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The Miracle Plays

The Miracle plays are known as well as Pageants, or Pageant Plays, Passion Plays, as well as Mysteries, because of the mystery of Christ, and studied today most particularly in theatre courses or in reference to the early English drama, either pre-Shakespeare or in adjunct to Shakespeare survey courses.  What follows may be a bit brief, and may entail a bit of generalization, but the study of these plays occupies more than a few semesters in merely learning the basics.

16th-Century Wood-cut of "Everyman"

Probably in the 10th century, the first true "dramatic" action took place after a four-century dramatic hiatus: the Church had banned dramas in the 6th century.  The "Visitatio" (visit to the sepulcher) reenacted the visit of the two Marys and Martha to the tomb of Jesus on Easter morning.  Priests took the parts of the women, as the angel inquires of them, "Whom do you seek?"  Their answer is met with "He is risen."  The action is simple though moving, and the dialogue was chanted (obviously in Latin).

The Church presented other similar actions within its structures; however, there's a continuing argument as to whether such dramatic action led to what can be described as "theatre" outside the church, that is, in the market place or village greens.  However, that the drama grew until the church could no longer contain it, that it became ever more secular, is a simplistic and misguided notion as to the origin of the English drama.  The development may have been simultaneous rather than evolutionary.  Certainly in the secular world, the court jester and troubadour continued the tradition of the player, by singing, juggling, doing acrobatic feats and such.

A change in how the church viewed Christ also takes place about the 10th century, with the humanity�and especially the death�of Jesus being reasserted.  Depictions of the crucifixion and his suffering became paramount.  In 1311, Clement V implemented the feast of Corpus Christi, confirming a papal bull from nearly 100 years earlier that asserted the real presence of Christ in the mass: the dogma of transubstantiation.  The celebration was to fall, depending on Easter Sunday, between May 23 and June 24 (June 4 to July 6 on the modern calendar).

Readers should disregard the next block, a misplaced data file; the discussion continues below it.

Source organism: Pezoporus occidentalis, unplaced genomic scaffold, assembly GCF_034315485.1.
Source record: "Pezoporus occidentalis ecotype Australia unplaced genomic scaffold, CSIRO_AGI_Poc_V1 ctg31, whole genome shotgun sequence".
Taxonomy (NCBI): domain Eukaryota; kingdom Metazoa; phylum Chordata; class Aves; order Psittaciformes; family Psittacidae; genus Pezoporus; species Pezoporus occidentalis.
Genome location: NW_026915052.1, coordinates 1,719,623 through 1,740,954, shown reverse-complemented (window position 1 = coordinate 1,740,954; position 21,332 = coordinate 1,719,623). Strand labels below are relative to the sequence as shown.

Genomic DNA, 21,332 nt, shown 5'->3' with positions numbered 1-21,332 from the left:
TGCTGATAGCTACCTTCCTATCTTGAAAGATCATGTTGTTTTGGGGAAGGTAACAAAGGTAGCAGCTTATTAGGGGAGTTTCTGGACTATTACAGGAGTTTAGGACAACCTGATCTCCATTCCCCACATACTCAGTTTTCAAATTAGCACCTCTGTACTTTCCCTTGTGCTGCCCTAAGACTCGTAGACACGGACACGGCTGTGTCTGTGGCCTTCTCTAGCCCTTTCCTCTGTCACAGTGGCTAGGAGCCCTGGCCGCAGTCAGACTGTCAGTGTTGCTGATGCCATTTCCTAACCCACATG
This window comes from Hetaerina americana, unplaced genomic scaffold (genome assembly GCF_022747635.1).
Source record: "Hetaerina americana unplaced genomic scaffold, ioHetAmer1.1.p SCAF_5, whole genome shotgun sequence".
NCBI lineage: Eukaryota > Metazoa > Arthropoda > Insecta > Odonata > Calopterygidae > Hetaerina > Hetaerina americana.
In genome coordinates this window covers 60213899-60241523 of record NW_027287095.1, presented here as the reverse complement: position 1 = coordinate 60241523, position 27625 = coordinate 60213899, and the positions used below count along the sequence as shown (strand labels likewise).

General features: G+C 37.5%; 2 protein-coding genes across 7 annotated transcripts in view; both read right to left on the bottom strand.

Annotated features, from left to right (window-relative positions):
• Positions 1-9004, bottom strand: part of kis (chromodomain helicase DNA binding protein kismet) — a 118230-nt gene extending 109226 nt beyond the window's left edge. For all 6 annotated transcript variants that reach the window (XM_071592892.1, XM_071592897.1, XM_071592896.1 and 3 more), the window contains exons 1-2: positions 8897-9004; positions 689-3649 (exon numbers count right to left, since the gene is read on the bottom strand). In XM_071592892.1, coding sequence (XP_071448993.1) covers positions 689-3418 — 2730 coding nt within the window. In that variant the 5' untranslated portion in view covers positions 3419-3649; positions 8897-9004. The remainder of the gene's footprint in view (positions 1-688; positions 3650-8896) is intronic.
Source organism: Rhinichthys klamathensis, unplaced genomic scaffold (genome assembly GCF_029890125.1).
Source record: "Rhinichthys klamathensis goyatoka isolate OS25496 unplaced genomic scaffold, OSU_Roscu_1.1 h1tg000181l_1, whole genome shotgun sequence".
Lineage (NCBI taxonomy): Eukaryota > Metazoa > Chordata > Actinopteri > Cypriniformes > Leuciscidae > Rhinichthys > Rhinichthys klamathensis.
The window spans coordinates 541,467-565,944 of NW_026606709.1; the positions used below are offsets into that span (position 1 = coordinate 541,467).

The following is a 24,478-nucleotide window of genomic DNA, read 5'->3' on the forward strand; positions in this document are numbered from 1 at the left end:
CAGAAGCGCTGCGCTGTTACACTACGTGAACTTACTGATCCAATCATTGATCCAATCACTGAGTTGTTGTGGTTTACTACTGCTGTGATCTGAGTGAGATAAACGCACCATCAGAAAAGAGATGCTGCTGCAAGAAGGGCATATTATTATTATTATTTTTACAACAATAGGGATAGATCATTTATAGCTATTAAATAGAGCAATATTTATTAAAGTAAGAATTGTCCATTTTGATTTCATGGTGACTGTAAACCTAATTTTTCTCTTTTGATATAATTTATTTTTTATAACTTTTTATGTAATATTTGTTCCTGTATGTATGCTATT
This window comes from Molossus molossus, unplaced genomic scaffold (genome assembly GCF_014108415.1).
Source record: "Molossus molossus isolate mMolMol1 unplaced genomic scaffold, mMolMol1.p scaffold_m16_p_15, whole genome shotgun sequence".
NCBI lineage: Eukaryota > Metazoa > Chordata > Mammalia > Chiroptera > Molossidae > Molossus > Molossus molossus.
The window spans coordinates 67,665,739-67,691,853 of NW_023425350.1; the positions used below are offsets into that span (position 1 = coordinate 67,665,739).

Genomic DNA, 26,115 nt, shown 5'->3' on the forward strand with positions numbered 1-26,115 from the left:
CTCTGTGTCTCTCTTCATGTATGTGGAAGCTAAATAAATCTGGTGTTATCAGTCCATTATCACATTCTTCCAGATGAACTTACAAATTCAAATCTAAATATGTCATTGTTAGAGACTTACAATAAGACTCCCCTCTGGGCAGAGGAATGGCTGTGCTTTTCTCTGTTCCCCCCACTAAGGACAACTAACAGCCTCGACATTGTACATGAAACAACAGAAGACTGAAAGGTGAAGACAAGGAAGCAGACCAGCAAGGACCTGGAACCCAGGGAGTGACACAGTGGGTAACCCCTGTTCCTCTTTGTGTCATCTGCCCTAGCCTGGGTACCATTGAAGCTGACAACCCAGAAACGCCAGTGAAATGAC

What were to become the plays of Corpus Christi probably began with the host being carried through the streets by a priest and procession.  This procession was expanded to include tableaux vivant, living pictures, in which people recreated a biblical scene, such as the sacrifice of Isaac, on the back of pageant wagons pulled by oxen.  These living pictures eventually were enlarged in numbers until many scenes from the Bible were paraded past a largely illiterate populace; thus the Mystery Plays (as we have come to call them, since they depicted the mysteries of salvation and God's plan for humanity) were meant to be instructional and edifying.  

Soon action and dialogue were given to the scenes; they recreated biblical stories from the creation of the world to Judgment Day, events which the people regarded as literal history, not something separate from a secular past, and all actions were meant to celebrate the coming of Christ, record his deeds, his death, and conclude with his sitting at the right hand of God.  All dramatic episodes demonstrated fore-tellings of Christ; Abraham's intended sacrifice of Isaac, for instance, points to A Modern Rendition of "The Harrowing of Hell" from the Medieval Mystery PlaysGod's sacrifice of His only son.  Literature defined the event in terms of a typological (or anagogical) mode of allegory: Abraham forces his son to carry the wood for his sacrifice, to journey three days, and be sacrificed as a means to satisfy the Lord.  People who watched the pageant wagon pass before them depicting Abraham's unquestioning obedience to God were well-aware of the allegorical lessons that such a sacrifice conveyed�they viewed the plays much as listeners would pay heed to Christ�s parables and learn from the stories.  They believed, without hesitation, that these things existed, and anyone who maintained otherwise failed to pay attention to "history."  The plays, however, were sophisticated, often employing machinery for angels or trap doors for Satan, and at times quite graphic and violent.